by Guillermo Bautista Jr.
There are two types of constructivism. The first one is cognitive constructivism proposed by Jean Piaget. According to Piaget, learners construct their own knowledge based on the information given to them. Learners use this information to create schemas about the world.
The second one is social constructivism proposed by Lev Vygotsky. According to Vygotsky, learners learn from social interaction. Vygotsky argues that the child’s cultural development starts from the social level, and then later on the cognitive level.
In my personal opinion, these two types of constructivism are true and are used at different points in life of a learner. I believe that you cannot totally separate them. You use a combination of cognitive and social aspects of your life to learn; however, only using one of them more at different points in your life.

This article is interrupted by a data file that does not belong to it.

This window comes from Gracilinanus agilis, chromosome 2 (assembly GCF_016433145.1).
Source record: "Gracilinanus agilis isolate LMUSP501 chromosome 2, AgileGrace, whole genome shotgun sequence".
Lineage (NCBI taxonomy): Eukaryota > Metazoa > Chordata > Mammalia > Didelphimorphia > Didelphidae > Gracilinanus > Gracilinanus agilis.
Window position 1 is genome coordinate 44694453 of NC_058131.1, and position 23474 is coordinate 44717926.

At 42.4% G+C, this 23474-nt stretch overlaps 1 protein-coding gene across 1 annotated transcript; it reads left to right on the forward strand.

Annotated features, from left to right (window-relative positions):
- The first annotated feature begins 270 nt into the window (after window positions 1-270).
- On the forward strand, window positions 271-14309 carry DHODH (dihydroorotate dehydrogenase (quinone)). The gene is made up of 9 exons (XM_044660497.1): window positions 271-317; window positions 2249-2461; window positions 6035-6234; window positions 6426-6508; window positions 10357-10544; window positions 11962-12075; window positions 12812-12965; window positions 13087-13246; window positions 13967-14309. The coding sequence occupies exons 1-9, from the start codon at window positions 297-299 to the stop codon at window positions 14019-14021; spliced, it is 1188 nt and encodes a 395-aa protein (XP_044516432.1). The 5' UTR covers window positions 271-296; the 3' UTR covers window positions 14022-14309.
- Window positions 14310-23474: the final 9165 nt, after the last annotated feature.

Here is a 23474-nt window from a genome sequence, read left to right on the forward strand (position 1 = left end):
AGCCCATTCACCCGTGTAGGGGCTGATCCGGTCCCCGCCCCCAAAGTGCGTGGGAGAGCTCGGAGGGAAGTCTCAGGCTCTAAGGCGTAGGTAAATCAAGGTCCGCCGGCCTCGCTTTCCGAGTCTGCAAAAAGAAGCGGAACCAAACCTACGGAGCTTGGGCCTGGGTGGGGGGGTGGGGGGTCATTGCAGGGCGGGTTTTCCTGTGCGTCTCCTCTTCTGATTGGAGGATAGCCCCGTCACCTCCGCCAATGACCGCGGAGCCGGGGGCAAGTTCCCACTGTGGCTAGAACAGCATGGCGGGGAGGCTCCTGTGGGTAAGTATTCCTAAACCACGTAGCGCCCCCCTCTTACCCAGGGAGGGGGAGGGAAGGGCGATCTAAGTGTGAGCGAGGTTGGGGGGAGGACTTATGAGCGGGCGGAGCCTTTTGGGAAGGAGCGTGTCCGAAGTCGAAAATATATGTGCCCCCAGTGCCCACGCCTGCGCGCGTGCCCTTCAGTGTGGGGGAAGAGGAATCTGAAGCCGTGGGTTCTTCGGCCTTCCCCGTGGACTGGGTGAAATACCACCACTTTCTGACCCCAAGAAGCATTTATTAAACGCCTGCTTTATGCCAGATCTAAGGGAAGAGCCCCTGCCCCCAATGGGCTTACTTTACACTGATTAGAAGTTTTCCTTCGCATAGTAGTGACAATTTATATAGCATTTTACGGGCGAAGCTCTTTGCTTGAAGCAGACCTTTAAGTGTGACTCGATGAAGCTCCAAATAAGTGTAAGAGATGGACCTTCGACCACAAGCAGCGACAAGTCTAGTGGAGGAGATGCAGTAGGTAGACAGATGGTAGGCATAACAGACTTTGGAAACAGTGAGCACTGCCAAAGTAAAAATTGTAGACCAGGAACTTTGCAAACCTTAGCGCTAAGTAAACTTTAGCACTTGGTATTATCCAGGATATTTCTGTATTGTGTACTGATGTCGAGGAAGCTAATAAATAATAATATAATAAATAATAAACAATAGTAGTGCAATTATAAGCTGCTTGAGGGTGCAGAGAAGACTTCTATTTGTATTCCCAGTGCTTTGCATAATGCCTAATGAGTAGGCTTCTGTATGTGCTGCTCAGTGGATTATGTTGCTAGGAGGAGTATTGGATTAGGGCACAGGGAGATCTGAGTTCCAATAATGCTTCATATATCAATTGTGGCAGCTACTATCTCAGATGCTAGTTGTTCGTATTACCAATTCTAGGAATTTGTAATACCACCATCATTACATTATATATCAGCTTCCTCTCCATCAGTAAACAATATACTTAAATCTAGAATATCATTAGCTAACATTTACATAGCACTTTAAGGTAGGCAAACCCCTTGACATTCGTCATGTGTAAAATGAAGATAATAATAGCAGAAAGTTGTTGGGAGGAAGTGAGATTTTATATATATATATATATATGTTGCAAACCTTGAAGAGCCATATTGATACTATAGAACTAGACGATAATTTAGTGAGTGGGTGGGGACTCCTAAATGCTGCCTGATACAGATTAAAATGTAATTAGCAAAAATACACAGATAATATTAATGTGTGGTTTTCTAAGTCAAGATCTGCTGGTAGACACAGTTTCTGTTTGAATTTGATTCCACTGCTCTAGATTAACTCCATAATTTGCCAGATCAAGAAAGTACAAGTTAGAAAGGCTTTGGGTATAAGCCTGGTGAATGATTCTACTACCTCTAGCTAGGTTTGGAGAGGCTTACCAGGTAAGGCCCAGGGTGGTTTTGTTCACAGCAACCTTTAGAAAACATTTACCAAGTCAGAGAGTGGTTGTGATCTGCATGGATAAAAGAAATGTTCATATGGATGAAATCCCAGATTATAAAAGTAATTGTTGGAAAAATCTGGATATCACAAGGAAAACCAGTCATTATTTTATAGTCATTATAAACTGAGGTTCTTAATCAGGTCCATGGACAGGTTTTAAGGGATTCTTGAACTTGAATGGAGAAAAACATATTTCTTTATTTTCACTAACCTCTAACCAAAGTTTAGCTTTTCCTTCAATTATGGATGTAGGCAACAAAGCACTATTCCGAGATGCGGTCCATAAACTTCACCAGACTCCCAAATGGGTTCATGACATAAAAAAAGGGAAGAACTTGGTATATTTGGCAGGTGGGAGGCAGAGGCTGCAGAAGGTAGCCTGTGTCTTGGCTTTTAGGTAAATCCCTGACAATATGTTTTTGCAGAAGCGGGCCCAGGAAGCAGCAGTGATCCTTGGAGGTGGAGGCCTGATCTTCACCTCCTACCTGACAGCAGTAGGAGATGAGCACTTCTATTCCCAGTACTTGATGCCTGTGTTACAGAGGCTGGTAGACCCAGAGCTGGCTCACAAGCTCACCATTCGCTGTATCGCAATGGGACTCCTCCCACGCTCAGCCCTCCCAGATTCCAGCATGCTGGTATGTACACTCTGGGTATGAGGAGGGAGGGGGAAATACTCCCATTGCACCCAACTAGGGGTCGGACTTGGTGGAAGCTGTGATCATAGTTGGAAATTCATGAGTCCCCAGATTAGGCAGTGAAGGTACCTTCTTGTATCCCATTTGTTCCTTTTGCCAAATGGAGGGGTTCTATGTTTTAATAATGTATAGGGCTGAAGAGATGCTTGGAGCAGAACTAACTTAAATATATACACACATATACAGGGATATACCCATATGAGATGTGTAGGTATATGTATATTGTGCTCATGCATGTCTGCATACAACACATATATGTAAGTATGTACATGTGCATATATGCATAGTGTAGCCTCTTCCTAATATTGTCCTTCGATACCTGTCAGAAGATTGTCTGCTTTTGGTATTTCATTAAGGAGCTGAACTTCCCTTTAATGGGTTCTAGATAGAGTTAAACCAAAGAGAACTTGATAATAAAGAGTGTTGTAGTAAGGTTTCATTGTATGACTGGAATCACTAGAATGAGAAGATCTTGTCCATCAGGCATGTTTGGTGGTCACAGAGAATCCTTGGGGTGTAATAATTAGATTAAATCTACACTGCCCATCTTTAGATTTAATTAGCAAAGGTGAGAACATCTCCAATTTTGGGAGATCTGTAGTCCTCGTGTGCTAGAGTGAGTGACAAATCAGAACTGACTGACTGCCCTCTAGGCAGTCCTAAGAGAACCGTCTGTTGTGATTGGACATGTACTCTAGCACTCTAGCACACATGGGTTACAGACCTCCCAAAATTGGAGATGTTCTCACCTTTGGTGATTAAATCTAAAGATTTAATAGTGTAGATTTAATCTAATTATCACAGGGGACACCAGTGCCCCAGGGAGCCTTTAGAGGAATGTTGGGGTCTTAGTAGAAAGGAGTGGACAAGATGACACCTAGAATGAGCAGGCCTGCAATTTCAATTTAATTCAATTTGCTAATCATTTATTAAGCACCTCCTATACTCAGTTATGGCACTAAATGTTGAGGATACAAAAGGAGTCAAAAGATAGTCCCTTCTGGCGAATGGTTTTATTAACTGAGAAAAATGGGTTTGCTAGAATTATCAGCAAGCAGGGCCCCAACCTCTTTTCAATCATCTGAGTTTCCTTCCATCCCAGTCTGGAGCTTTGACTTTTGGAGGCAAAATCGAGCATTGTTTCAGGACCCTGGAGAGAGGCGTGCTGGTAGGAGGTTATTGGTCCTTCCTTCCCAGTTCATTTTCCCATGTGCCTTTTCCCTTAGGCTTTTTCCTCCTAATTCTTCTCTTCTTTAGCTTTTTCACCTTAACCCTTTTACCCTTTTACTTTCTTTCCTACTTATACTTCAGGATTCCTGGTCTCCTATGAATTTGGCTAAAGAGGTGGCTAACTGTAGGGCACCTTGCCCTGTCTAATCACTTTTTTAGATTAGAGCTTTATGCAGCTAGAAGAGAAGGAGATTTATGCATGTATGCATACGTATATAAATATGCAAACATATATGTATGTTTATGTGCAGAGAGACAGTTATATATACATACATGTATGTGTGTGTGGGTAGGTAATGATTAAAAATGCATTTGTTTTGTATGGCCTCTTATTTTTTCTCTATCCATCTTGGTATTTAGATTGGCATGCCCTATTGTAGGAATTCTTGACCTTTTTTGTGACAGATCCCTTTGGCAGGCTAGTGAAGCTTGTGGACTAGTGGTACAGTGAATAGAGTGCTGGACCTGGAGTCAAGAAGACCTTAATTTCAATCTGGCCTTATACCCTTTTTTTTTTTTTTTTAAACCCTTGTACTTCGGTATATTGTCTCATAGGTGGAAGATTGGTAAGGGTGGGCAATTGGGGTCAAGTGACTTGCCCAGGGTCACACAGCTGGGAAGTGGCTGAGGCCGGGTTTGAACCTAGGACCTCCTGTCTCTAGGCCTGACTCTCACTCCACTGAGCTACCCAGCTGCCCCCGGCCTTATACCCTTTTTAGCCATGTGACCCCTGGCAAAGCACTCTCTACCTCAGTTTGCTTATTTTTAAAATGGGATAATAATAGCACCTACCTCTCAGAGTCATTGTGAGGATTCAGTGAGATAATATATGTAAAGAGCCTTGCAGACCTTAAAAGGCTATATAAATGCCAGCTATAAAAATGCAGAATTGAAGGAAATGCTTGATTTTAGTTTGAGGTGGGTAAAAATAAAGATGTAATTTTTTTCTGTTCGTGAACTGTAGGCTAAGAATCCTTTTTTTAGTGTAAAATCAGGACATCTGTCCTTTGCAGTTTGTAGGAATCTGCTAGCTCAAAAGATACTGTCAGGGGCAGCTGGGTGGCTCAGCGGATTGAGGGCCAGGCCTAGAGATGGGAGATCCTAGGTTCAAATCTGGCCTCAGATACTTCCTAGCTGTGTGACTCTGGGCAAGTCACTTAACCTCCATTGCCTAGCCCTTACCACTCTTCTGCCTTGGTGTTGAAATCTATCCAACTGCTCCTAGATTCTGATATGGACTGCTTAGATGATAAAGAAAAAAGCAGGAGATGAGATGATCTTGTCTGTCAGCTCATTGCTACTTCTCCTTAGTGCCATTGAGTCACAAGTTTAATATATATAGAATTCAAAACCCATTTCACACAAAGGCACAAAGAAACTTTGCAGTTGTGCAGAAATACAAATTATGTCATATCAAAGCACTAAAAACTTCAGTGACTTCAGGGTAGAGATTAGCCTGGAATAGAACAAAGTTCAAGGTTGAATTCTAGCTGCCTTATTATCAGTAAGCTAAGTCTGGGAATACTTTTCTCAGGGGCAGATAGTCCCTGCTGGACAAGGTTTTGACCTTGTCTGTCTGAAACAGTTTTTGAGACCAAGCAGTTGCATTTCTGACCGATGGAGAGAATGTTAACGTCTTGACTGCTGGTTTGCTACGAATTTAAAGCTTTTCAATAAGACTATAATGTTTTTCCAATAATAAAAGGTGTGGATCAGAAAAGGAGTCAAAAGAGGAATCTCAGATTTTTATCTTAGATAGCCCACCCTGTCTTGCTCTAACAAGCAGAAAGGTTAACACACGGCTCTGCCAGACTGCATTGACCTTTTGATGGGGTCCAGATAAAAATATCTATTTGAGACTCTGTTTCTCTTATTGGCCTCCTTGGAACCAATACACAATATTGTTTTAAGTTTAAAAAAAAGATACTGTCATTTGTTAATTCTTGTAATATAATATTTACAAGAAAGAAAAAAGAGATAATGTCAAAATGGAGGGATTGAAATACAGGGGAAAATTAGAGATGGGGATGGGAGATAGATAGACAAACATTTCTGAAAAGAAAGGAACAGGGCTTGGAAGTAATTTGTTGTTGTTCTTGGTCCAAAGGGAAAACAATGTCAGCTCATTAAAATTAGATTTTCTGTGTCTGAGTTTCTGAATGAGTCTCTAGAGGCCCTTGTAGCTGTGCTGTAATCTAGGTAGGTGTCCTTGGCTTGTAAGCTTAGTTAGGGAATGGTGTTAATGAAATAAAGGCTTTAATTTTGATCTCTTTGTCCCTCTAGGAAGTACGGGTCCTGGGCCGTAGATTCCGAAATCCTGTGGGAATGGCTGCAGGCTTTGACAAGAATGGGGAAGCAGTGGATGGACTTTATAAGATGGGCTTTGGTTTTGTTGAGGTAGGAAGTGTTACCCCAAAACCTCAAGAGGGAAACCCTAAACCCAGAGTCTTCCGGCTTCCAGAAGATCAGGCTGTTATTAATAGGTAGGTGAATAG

I think that at an early stage of childhood, learning is developed mainly using social constructivism. Children learn language through interaction with adults such as parents, classmates, and teachers. As the learners mature, after having developed enough schemas to learn on their own, learning begins to shift to cognitive constructivism. They begin to process new information based on their set of schema and learn to assimilate and accommodate new concepts. During the adult life, cognitive constructivism is used more than social constructivism.